The last time you got a cold sore -- also known as herpes simplex 1 -- someone may have suggested that you take an amino acid called lysine. And if your cat is diagnosed with feline herpesvirus 1, or FHV, you may wonder if lysine can help control outbreaks in your kitty, too. That can certainly sound more appealing than expensive antibiotics and antiviral treatments that can have side effects.
What is feline herpesvirus 1?
First of all, feline herpes, or FHV, doesn't actually cause sores on your cat's face. Instead, it causes some pretty nasty upper respiratory symptoms, similar to influenza -- some people even refer to it as "cat flu."
FHV is very contagious and can be spread through just about any type of contact between cats. In addition, once an animal has had the virus, they continue to carry it in a dormant state. Every once in a while, when the kitty's immune system gets stressed, it can become active again. Though it rarely results in severe symptoms again for the infected cat, it can be shed and make other animals sick.
Is there any research to show that lysine works?
The way that lysine works in humans to suppress herpes simplex is to block the absorption of another amino acid called arginine. The herpes virus requires arginine in order to replicate. So the idea of giving lysine initially seems like a good treatment to try.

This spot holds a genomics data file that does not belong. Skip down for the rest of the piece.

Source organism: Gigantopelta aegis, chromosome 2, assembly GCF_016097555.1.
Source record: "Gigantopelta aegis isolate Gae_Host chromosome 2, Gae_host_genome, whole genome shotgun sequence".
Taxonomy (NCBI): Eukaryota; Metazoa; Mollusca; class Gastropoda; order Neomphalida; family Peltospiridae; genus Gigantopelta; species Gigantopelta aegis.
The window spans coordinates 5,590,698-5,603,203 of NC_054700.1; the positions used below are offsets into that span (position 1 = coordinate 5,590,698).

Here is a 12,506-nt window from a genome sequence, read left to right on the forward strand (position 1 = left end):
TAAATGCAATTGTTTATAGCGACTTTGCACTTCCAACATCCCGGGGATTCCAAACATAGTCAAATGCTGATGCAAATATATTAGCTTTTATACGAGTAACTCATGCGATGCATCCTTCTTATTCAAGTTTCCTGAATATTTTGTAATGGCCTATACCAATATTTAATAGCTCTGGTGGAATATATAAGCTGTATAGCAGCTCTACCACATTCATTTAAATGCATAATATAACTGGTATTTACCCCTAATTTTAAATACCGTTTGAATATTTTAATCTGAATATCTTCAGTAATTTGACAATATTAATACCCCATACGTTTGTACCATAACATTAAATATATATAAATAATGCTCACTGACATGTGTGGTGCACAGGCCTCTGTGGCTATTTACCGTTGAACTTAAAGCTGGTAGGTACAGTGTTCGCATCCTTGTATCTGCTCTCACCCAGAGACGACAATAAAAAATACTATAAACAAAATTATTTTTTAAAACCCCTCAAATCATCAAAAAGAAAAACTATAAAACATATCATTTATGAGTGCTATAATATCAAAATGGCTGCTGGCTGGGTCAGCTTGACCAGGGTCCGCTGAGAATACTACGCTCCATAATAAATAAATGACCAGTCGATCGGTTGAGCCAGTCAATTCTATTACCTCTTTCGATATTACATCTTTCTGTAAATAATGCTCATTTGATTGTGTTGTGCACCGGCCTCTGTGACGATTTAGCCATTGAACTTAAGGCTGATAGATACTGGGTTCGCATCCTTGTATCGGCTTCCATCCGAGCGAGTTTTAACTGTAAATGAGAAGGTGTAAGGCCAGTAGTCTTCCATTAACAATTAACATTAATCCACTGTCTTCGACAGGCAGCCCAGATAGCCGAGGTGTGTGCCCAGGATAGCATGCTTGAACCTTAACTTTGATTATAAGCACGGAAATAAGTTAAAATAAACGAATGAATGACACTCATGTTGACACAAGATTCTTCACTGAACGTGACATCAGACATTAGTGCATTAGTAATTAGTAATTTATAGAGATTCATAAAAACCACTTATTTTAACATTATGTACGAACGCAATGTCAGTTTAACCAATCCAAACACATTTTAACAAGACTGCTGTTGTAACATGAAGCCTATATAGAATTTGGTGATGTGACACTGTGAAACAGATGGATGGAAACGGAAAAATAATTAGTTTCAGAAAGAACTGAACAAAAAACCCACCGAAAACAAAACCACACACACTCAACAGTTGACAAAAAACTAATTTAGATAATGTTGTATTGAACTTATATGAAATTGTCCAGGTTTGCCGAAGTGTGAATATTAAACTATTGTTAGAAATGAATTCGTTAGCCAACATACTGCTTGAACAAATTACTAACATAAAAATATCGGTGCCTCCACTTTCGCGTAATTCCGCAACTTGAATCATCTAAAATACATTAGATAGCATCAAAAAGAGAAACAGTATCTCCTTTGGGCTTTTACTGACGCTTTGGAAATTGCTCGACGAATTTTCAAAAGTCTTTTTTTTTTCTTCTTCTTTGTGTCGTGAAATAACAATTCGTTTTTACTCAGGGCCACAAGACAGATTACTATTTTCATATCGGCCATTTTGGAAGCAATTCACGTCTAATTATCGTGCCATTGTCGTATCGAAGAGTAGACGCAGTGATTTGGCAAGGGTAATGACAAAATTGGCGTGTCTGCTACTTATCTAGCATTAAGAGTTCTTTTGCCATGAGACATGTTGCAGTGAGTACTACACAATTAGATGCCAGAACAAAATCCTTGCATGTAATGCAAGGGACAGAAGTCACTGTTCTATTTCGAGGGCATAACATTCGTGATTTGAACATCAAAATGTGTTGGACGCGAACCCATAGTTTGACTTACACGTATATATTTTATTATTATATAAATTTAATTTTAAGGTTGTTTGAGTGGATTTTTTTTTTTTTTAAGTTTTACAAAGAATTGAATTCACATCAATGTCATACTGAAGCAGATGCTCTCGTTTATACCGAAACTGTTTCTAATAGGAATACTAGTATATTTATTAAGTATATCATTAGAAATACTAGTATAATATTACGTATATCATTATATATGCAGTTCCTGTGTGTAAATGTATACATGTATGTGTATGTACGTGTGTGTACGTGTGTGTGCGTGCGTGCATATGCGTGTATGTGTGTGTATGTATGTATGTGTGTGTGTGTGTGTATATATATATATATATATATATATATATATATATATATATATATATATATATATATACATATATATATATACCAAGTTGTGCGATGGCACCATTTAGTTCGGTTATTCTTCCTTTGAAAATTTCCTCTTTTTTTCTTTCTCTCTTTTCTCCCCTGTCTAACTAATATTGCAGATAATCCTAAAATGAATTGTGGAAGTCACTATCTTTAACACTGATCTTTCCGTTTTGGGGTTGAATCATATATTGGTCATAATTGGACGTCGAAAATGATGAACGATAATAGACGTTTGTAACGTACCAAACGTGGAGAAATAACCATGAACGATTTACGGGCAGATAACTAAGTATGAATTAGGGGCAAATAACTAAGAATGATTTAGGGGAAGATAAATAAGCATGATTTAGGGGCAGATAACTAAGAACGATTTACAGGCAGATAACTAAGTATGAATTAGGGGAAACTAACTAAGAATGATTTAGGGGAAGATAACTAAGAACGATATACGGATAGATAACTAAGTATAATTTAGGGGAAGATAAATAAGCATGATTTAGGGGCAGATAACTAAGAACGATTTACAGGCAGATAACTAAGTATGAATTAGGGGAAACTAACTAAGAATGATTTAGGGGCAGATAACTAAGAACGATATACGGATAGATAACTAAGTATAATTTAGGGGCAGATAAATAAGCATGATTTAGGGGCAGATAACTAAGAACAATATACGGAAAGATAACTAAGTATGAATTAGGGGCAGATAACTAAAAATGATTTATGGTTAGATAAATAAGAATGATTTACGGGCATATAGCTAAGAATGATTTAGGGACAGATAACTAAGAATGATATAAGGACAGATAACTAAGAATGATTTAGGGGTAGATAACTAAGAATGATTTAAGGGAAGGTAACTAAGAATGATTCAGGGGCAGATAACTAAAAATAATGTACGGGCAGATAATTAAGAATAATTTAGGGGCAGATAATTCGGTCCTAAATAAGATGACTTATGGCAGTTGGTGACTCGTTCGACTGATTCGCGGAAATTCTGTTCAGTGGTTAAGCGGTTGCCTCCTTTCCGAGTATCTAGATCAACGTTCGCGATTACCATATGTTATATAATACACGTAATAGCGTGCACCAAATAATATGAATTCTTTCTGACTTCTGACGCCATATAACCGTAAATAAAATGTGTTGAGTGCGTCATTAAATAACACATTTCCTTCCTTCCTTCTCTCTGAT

However, while there may be some validity to lysine working in humans, a recent study conducted by University of California Riverside researchers found that cats process arginine very differently than humans. Even if lysine has some effect on treating FHV, it could be dangerous to give it to your kitty because of the way it inhibits arginine production. Because cats don't synthesize arginine in their bodies like humans can, the lysine-caused deficiency in arginine can result in an inability to break down protein in the body, leading to serious illness and even death.
What are some other treatments for FHV?
The easiest "treatment" for FHV is to avoid getting it in the first place. A series of vaccines exists for cats that starts at eight weeks. Then, you get your cat a booster at one year and every one to three years after.
But if your cat does get infected, there are a couple of treatments recommended by veterinarians.
- Oral medication. Famciclovir is an antiviral drug used in humans to quell herpes outbreaks. It's given orally and can help reduce severe symptoms.
- Eye drops. There are a few different types of ocular antiviral drops that are recommended if your cat develops an eye infection as part of the FHV illness. Drug names include idoxuridine, trifluridine and cidofovir.
The best way to manage FHV in your cat is to get it vaccinated as part of a well-cat program you manage with your vet. If you do think your cat is showing signs of an illness like FHV, see your vet, such as University Pet Hospital, right away and start an established antiviral treatment.Share